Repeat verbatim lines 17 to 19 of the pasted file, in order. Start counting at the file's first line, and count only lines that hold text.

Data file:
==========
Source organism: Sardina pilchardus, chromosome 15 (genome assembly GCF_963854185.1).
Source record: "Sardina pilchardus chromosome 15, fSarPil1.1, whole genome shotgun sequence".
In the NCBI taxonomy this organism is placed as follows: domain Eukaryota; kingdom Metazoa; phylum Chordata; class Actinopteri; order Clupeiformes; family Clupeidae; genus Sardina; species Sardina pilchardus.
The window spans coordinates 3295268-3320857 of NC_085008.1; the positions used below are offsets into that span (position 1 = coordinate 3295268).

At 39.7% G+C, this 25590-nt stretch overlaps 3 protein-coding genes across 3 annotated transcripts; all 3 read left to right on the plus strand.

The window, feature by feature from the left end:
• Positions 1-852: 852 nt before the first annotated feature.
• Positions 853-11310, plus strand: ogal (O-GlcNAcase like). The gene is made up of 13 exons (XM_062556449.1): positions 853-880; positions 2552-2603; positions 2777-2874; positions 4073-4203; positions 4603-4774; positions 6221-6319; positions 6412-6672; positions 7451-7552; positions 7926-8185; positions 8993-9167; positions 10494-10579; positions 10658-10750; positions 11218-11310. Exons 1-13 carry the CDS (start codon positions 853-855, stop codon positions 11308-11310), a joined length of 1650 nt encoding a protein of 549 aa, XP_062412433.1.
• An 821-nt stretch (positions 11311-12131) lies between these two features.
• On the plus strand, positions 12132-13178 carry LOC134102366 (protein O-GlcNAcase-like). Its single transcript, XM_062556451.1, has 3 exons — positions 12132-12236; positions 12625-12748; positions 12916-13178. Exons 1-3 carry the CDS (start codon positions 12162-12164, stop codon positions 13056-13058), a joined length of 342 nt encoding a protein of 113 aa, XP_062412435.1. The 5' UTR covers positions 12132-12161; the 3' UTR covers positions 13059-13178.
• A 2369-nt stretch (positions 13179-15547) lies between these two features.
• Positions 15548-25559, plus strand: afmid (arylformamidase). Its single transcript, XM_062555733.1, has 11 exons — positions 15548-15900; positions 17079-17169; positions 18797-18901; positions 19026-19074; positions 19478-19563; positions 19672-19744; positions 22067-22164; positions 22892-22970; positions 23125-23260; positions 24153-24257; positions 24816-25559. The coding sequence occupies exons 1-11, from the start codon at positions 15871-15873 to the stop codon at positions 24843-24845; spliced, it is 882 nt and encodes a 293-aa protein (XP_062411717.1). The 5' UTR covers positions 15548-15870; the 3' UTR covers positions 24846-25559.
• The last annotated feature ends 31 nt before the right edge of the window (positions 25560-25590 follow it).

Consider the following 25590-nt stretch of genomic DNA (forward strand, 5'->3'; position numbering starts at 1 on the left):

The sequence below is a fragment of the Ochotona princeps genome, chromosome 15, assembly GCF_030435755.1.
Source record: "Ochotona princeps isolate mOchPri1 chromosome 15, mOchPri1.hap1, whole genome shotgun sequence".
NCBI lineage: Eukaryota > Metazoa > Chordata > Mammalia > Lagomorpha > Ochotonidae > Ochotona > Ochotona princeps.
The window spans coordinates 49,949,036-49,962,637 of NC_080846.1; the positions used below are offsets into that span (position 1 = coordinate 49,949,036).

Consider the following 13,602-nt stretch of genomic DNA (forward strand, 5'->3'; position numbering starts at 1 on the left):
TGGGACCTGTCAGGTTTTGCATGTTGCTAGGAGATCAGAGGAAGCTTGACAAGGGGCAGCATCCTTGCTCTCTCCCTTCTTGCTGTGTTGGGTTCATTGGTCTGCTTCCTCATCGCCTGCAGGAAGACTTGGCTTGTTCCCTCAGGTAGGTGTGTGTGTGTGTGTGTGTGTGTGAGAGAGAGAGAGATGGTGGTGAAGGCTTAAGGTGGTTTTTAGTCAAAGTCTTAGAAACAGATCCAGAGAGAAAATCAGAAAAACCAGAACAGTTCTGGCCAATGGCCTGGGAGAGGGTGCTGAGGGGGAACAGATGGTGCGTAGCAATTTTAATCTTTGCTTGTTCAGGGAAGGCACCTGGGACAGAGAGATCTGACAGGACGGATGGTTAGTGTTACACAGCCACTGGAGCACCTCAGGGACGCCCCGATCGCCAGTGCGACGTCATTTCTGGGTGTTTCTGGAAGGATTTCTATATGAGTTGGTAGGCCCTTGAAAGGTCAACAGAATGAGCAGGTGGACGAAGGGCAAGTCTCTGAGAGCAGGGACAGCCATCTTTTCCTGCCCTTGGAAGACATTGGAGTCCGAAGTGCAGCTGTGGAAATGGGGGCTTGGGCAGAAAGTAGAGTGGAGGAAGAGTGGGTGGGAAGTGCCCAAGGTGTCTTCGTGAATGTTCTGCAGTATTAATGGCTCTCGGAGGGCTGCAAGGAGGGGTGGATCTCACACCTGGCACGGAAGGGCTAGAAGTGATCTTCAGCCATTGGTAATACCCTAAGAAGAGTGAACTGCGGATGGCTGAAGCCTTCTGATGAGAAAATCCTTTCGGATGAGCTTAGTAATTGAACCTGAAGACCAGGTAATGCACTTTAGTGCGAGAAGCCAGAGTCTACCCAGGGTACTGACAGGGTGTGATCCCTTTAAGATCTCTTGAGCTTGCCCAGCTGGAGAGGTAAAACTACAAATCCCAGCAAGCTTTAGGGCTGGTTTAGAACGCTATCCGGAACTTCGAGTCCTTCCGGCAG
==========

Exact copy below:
NCBI lineage: Eukaryota > Metazoa > Chordata > Mammalia > Lagomorpha > Ochotonidae > Ochotona > Ochotona princeps.
The window spans coordinates 49,949,036-49,962,637 of NC_080846.1; the positions used below are offsets into that span (position 1 = coordinate 49,949,036).

Consider the following 13,602-nt stretch of genomic DNA (forward strand, 5'->3'; position numbering starts at 1 on the left):